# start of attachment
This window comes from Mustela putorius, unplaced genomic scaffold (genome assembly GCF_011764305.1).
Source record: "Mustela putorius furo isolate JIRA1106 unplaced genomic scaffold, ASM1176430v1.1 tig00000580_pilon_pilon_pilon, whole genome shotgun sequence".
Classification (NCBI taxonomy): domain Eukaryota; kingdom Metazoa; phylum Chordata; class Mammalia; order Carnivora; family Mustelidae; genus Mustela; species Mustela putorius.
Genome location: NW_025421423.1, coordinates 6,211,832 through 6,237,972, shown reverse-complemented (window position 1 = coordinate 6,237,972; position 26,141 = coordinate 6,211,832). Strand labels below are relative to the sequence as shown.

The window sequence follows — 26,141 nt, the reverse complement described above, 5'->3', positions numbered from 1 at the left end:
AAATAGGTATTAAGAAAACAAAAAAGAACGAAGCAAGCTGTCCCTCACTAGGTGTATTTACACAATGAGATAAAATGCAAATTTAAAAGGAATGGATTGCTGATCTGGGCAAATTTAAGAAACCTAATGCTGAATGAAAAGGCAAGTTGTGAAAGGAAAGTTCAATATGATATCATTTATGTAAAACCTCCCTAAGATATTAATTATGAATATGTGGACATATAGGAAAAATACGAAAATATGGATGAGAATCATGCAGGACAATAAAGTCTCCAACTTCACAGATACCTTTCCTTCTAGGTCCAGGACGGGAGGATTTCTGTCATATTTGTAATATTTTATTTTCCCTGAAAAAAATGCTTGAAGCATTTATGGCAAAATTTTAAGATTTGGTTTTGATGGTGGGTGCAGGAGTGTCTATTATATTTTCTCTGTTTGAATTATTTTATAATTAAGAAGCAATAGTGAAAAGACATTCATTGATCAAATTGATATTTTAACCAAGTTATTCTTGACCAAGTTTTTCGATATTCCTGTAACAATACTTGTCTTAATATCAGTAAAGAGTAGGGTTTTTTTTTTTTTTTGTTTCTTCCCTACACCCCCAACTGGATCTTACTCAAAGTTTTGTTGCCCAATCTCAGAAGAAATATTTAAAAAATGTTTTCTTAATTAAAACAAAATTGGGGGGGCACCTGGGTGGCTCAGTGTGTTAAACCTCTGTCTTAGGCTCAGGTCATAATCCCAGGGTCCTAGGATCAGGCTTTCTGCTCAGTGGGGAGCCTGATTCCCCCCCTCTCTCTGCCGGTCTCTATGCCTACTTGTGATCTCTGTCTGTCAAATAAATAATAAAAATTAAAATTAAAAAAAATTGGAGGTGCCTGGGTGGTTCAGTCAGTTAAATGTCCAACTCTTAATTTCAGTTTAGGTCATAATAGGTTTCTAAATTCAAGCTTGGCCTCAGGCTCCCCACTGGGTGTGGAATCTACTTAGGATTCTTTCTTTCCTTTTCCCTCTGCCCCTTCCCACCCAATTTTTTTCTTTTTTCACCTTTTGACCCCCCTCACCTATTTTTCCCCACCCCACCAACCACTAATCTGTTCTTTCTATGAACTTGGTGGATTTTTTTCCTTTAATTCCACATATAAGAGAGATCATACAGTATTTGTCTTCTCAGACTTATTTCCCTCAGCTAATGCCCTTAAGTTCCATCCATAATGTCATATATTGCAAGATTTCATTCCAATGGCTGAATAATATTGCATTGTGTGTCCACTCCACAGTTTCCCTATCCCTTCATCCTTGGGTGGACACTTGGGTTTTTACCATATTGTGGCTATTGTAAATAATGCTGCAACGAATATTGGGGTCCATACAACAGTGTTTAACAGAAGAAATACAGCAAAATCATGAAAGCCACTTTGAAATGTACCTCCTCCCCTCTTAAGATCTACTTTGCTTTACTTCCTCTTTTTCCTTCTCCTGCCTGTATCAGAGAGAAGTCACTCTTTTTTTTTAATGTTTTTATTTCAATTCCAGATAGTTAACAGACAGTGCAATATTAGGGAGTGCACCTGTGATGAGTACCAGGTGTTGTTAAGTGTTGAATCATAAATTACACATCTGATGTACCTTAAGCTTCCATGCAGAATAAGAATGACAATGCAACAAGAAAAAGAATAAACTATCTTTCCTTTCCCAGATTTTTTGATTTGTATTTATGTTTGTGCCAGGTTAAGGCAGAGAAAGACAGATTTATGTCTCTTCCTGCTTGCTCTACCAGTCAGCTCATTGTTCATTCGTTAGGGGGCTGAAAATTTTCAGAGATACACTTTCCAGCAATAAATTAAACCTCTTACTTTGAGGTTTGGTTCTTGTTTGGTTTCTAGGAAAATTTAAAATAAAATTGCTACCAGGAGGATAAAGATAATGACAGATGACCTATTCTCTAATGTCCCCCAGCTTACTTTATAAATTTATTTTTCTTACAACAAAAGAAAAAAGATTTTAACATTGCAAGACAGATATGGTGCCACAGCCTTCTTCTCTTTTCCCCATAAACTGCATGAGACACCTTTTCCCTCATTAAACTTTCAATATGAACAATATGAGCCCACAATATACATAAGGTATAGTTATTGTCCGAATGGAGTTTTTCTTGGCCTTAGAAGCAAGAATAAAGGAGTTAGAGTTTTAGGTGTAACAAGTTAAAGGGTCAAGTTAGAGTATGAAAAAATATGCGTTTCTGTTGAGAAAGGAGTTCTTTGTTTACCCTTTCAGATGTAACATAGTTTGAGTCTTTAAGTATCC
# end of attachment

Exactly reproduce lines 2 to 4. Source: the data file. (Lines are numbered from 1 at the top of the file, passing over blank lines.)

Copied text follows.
Source record: "Mustela putorius furo isolate JIRA1106 unplaced genomic scaffold, ASM1176430v1.1 tig00000580_pilon_pilon_pilon, whole genome shotgun sequence".
Classification (NCBI taxonomy): domain Eukaryota; kingdom Metazoa; phylum Chordata; class Mammalia; order Carnivora; family Mustelidae; genus Mustela; species Mustela putorius.
Genome location: NW_025421423.1, coordinates 6,211,832 through 6,237,972, shown reverse-complemented (window position 1 = coordinate 6,237,972; position 26,141 = coordinate 6,211,832). Strand labels below are relative to the sequence as shown.